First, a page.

Ferrara Fiorenza P.C.
 

The Property Tax Levy Limit -- A Primer and Some Facts

New York’s “property tax cap” became a law on June 26.  It likely will be a part of school districts’ (except the Big 5) and local governments’ (except New York City and its Counties) budget planning for many years. While there are some areas of uncertainty to be filled in over time, the main points are clear. This article discusses those points as an introduction and summary of the statute’s operation. 

Most of the provisions affecting school districts are set out in a new section of the Education Law – Section 2023-a (ominously similar to 3020-a).  Some facts from the statute: 

  • The law is effective now and creates a formula for determining the maximum tax levy which will first impact the school levy for the 2012-2013 fiscal year.
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  • The cap applies to the total tax levyand has no direct impact on tax rates, which will vary as assessments change.
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  • The law establishes an “Allowable Levy Growth Factor” which limits the inflationary percent of increase of the levy from year to year. In general and subject to various adjustments and exclusions discussed below, the levy may not increase by more than the lower of 2% or the percent change in the cost of living over the last year (January to January). The prior year’s levy, multiplied by this Allowable Levy Growth Factor and with adjustments discussed below is the “Tax Levy Limit” for the coming year.  The growth factor will never require a decrease in the levy from year to year.
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  • Assessment growth from new construction, etc. (but not simply from revaluation) as determined by the Commissioner of Taxation and Finance through ORPS, is factored into the formula and will allow a greater levy increase than would otherwise apply.  Reductions in the assessment base do not reduce the Tax Levy Limit.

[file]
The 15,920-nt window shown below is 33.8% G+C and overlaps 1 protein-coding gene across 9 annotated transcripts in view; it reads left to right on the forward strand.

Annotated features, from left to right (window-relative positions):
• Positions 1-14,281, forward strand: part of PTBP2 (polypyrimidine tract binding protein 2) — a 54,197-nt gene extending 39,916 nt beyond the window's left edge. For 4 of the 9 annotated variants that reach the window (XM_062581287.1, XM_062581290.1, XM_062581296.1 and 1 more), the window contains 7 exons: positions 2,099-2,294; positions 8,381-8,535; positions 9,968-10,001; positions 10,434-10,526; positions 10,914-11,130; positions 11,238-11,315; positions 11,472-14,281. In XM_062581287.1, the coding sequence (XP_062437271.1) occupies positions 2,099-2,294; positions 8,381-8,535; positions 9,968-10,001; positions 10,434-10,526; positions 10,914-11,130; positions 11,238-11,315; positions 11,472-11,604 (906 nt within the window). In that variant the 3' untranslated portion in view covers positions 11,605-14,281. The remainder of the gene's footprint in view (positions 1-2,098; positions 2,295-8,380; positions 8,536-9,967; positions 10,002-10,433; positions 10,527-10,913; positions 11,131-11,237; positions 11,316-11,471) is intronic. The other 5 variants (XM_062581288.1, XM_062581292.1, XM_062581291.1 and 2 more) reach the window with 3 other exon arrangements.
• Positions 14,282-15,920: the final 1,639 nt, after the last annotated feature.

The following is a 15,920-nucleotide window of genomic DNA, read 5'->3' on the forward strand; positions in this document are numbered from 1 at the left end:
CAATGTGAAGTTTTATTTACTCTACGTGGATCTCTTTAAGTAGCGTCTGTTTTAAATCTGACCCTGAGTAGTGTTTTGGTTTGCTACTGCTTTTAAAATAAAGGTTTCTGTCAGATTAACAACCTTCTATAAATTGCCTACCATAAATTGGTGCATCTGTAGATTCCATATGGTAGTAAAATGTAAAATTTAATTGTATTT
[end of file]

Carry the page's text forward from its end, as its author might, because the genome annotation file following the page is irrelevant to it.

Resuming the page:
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  • PILOT payments are factored into the formula to neutralize the effect of fluctuating PILOT amounts. 
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  • If a part of the Tax Levy Limit is not used in one year, up to 1.5% of the prior year’s Tax Levy Limit can be carried over and added to the limit for the next year.
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  • The taxes in support of certain types of expenditures are excluded from the cap; these exclusions are not part of the Tax Levy Limit and are added to the tax levy for the year they are budgeted to be paid.  The exclusions are:
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◊ taxes necessary to pay court orders or judgments in “tort” lawsuits (those for damage or injury to person or property) for the amount of the order/judgment that exceeds 5% of the prior year total levy; 

◊ taxes necessary to pay retirement contributions to ERS/TRS caused by rate increases of more than 2% from the prior year (the first 2% of a rate increase is not excluded from the cap); 

◊ taxes necessary to pay the local share of capital projects and capital equipment purchases as well as transportation capital debt service; these include amounts budgeted to pay debt service or lease payments (apparently such as lease-purchase agreements for energy performance projects), subject to voter approval where required. 

  • The Tax Levy Limit must be disclosed in the Property Tax Report Card and the Budget Notice distributed before the budget vote.
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  • A budget which requires a tax levy greater than the Tax Levy Limit (not considering the capital and other exclusions) can be adopted if approved by at least 60% of the persons voting on the budget.   If fewer than 60%, the budget is defeated.